Do not be alarmed at how old you are when remembering your parents playing 33-1/3, 45, or 78 records and dancing to the music. It is especially momentous to own a demo record by a company that had a heyday of success and became extinct because technology surpassed the magic of the days of polyvinyl chloride discs, commonly referred to as vinyl. Find out the best way to buy records that make people, living during their production, somewhat homesick for the good ol' days.
You Cannot Go Wrong with the Beatles
In a way, Beatlemania continues amongst fans who cannot get enough of Yeah! Yeah! Yeah! For that reason, fans seek Beatles demos because they are looking for promotional items the group employed during the early, start-up years. Look for a Beatles promo record featuring Paul McCartney, or demos that include the remaining band members, Ringo Starr, George Harrison, and John Lennon. eBay sellers may offer a 1966 demo with 'Michelle' on side 1 and 'Run For Your Life' on side 2 used to promote the single to recording companies..
A Defunct Company Drives Up the Value
When a recording company becomes non-operational any original records under that company's label name may soar in value. Some of the well-known companies gain the attention of buyers focusing on the early sounds of rock 'n' roll. London Recordings, headquartered in the United Kingdom, produced records in the 1940s through the late 1970s and spun off later as a semi-independent label. The company produced demos for The Turtles, Fats Domino, Earl Harrison, and other artists. Another British recording company producing UK demos, Decca Records, began in 1929 and flourished until World War II, later merging with MCA.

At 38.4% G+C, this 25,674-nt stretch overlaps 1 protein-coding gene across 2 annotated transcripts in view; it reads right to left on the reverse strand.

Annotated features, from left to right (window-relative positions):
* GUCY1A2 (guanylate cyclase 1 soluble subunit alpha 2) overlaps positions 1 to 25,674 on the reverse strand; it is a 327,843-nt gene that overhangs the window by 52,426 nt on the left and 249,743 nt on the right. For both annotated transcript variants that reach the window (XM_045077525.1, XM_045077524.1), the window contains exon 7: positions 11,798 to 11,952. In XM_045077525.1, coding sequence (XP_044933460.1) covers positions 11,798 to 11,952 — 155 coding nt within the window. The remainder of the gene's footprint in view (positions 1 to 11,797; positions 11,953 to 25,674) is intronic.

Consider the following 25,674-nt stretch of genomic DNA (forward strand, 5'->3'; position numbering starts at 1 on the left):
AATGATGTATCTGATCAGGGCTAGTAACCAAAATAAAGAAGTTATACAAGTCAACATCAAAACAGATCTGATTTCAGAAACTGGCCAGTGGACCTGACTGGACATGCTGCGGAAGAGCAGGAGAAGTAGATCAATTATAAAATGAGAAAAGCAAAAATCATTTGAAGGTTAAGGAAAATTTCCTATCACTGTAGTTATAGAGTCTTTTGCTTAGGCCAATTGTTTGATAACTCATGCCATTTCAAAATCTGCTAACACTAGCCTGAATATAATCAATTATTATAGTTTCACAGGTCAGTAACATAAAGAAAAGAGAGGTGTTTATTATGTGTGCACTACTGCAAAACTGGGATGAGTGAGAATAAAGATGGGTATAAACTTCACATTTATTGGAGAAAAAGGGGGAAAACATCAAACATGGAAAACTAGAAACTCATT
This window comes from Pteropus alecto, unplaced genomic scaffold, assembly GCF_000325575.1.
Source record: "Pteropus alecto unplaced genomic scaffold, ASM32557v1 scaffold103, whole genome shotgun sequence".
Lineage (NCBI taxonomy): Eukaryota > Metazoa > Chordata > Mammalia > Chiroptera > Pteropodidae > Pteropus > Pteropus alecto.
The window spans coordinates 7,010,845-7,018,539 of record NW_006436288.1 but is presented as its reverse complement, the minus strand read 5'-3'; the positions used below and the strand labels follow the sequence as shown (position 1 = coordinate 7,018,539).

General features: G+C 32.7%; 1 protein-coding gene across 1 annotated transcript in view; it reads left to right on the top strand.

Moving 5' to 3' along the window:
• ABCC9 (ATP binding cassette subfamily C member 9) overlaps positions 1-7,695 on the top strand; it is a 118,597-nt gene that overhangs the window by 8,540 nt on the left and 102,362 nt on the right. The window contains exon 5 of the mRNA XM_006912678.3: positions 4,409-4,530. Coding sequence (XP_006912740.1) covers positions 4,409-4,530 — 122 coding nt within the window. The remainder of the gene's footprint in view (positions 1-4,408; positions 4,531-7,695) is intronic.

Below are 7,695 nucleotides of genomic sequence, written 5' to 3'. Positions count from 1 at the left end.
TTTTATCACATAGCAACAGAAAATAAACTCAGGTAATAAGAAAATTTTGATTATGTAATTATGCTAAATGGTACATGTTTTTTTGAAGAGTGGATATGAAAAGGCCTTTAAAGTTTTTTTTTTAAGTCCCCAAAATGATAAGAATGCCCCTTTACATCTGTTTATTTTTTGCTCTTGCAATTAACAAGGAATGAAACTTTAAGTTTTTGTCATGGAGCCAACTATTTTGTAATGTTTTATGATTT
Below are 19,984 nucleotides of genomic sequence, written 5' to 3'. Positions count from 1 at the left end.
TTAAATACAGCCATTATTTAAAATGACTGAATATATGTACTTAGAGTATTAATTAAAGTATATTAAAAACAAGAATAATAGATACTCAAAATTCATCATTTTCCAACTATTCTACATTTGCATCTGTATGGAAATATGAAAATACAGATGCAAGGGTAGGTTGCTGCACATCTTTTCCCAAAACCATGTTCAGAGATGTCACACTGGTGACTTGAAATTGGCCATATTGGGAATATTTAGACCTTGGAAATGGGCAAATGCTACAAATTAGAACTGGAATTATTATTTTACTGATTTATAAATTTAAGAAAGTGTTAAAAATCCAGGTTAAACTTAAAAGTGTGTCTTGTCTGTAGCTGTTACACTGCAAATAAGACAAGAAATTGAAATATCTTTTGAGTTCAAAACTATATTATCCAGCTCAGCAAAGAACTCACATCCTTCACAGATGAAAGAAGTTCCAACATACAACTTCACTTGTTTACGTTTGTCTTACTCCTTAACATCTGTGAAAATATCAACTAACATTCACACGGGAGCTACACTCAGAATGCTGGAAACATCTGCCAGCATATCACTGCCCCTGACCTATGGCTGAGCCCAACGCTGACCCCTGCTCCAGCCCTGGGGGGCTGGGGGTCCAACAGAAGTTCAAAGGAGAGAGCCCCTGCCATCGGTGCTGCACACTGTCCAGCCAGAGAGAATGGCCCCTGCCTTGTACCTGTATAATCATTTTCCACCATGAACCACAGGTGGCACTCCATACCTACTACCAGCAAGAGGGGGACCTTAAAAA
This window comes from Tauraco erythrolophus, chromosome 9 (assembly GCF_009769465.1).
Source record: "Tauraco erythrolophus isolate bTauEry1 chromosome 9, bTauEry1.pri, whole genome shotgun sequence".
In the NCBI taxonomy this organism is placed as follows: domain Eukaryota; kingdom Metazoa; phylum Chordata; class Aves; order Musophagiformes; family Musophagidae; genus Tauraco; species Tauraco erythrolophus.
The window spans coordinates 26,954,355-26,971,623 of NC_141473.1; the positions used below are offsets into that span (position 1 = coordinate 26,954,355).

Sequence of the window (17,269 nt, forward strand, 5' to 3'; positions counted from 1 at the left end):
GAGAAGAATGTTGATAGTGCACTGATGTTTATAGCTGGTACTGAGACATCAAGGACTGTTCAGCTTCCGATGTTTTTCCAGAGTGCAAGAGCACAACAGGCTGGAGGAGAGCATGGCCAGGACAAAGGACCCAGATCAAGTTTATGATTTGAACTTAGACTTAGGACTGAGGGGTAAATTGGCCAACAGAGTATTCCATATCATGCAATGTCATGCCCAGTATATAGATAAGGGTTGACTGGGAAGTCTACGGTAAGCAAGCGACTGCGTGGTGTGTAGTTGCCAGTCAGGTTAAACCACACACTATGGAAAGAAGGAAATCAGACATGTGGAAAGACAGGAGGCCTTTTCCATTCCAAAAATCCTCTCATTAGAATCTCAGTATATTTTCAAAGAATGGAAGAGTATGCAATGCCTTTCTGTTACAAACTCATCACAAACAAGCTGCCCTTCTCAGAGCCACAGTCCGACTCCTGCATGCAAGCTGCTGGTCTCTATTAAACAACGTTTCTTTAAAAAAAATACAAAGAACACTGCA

Condition of the Vinyl
Sellers should indicate the overall condition of the demo record, noting its rarity in the market. If there is no demand by collectors for an item that is in short supply, there is little interest unless the demo has specific meaning to you. The older the demo, the more value it should hold, making it a better investment when purchasing. A Parlophone Records Ltd., label dates the item to the 1960s, so there is no question you are purchasing a vintage demo. During that decade, the company made print changes in 1963 and 1965 with production of the specific label until 1969, so that buyers can more accurately pinpoint a demo's production date. While reviewing pictures of a demo record, look for visible scratches, tears in the cover, and other marks that devalue the demo. A record in mint condition has no notable condition, looks like new, and plays without any skips.